How to Preserve Surplus Eggs

Save your chickens’ bounty with these easy, dependable strategies to preserve eggs for later eating, whether raw or cooked.

| March/April 2019

Photo by Getty Images/angelsimon.

When my family started our first tiny flock of laying hens several years ago, I quickly learned the meaning of “feast or famine.” Within months, we were eating golden, delicious eggs until we couldn’t stomach the sight of another omelet or quiche. In desperation, I began to search for, read about, and experiment with anything egg-related. And just when I was getting somewhere, fall arrived. Suddenly, we had no more eggs. Not one! I wasn’t sure if I should be delighted over empty nests or crestfallen over the lack of egg bread. I did know, however, that I had to find a way to balance this crazy egg-laying schedule. Fortunately, I’ve since learned several preservation methods that create a semblance of balance in our ladies’ egg-production cycle. Now, I have just the right amount of eggs year-round.

Keep It Cool

Refrigeration is the simplest and most effective method of preserving eggs. Fresh, unwashed eggs placed immediately in a refrigerator will keep for about eight months and will make the best fried or boiled eggs, whipped whites, custards, and other dishes that are dependent on the egg’s texture and volume-producing ability. The key is to select freshly laid, unsoiled eggs to retain the “bloom.” This protective film coats the shell and keeps bacteria out of the delicate egg while slowing moisture loss to keep the egg fresh longer; if you wash a soiled egg, you’ll remove the bloom in the process.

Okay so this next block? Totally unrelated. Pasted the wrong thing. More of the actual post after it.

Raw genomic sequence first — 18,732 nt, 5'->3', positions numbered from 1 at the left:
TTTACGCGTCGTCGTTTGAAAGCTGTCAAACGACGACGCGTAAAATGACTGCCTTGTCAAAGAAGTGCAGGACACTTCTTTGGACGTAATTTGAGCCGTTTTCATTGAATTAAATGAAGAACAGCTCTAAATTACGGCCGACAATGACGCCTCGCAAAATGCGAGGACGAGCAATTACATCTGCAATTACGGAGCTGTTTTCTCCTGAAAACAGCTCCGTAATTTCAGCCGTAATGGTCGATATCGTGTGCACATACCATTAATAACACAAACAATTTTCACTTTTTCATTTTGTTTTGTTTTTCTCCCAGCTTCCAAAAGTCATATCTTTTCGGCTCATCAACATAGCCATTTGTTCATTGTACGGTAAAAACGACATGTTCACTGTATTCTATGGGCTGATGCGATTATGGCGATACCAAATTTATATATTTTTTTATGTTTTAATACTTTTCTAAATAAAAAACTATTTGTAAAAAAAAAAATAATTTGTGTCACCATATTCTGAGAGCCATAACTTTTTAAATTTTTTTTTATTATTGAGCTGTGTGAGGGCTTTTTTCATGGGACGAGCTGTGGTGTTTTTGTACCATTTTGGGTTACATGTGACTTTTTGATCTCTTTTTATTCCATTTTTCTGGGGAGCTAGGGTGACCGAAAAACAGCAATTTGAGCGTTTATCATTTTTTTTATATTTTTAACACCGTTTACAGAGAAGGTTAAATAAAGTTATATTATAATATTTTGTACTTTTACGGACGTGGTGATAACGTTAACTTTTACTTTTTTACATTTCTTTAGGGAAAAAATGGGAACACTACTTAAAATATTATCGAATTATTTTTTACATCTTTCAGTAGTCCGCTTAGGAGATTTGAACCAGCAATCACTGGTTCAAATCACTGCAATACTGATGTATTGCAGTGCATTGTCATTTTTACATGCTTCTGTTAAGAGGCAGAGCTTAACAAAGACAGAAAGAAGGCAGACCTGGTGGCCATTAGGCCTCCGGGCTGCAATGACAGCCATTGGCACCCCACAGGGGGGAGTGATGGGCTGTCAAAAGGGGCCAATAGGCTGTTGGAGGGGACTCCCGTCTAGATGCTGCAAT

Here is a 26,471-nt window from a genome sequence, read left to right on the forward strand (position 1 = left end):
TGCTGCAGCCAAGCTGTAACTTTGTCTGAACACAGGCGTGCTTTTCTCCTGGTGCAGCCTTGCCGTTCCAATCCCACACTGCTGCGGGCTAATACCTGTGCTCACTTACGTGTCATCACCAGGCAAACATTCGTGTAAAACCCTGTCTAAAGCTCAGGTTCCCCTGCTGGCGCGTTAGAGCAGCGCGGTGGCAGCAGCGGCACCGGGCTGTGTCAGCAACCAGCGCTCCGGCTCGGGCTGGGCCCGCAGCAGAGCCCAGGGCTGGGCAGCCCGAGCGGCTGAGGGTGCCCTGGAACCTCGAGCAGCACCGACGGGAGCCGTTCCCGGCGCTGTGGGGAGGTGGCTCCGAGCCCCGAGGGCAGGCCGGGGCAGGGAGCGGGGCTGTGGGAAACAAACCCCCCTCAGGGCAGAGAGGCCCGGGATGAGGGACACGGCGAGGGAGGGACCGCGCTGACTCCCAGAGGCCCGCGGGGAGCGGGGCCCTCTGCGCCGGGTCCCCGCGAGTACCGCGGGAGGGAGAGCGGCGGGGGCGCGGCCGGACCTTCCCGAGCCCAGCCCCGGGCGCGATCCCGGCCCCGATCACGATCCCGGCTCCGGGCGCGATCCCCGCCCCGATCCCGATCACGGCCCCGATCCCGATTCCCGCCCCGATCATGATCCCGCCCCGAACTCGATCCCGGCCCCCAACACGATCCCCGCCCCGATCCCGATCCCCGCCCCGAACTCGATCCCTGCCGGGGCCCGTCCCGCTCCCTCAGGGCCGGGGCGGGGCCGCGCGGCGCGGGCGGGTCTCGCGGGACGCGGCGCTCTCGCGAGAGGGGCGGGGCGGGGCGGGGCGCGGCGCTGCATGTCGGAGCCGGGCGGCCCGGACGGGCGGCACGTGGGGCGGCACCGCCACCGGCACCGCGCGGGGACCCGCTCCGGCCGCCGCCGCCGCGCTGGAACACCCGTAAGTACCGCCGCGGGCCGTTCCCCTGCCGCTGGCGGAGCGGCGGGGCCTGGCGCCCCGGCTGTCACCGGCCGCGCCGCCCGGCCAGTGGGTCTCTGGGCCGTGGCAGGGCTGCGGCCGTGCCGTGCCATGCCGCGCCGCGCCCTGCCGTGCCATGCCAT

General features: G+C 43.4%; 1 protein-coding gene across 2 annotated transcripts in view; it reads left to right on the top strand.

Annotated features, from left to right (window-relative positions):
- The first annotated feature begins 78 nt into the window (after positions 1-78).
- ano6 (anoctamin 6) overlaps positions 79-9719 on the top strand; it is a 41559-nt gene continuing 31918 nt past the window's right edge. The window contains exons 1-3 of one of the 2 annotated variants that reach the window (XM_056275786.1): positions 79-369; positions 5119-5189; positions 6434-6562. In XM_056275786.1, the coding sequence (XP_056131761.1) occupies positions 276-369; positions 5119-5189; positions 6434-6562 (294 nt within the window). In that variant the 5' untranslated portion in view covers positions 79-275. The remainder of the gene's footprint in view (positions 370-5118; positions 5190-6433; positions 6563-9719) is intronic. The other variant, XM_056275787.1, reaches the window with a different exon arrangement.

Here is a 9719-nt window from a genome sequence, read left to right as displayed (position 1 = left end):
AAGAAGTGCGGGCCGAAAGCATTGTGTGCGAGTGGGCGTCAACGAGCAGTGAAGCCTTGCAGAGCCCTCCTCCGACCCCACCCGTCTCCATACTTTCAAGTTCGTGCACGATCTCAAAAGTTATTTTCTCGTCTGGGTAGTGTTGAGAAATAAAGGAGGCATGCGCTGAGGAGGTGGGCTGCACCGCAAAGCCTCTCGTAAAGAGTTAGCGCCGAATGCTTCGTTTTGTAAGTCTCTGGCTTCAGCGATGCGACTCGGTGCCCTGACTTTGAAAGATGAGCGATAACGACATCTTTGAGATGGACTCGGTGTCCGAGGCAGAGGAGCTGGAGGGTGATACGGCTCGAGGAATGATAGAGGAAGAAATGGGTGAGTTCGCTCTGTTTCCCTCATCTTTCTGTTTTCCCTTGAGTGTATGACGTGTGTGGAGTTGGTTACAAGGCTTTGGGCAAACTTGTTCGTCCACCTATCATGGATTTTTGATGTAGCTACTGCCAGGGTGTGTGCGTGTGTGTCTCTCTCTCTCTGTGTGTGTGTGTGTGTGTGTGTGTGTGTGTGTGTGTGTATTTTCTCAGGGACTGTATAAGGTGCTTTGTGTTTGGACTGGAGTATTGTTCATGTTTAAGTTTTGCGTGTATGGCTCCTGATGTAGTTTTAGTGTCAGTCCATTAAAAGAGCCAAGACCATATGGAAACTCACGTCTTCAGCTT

I’ve also found that eggs laid during cooler months tend to store longest. Eggs laid in the heat of summer and left in the nest during the hottest part of the day often become runny or even rancid significantly faster than those laid under cooler conditions. If, however, your flock is small and you’re not able to collect enough eggs for winter storage before the heat sets in, that’s OK. Just collect eggs for long-term refrigeration several times daily when possible, to shorten the time they’re exposed to the heat, and immediately consume those you collected hours after they were laid.

You can freeze whole eggs in greased muffin tins, or you can separate or blend the eggs before you freeze portions in ice cube trays. Photo by Kristi Cook.

Generally speaking, the only differences between a day-old egg and one that’s been chilling for about eight months are the thickness of the whites and the plumpness of the yolks. As an egg ages, its white naturally becomes thinner and runnier, while its yolk softens and will break more easily. This usually poses no trouble in recipes, other than a slightly wider base for fried eggs. And while it’s true that the freshest egg whites produce the best meringues, I’ve successfully made potluck-worthy meringue pies with 8-month-old eggs. They just needed a bit more whipping and a little extra cream of tartar. No one was any the wiser.



September 12-13, 2019
Seven Springs, Pennsylvania

Fermentation Frenzy! is produced by Fermentation magazine in conjunction with the MOTHER EARTH NEWS FAIR. This one-and-a-half day event is jam-packed with fun and informative hands-on sessions.


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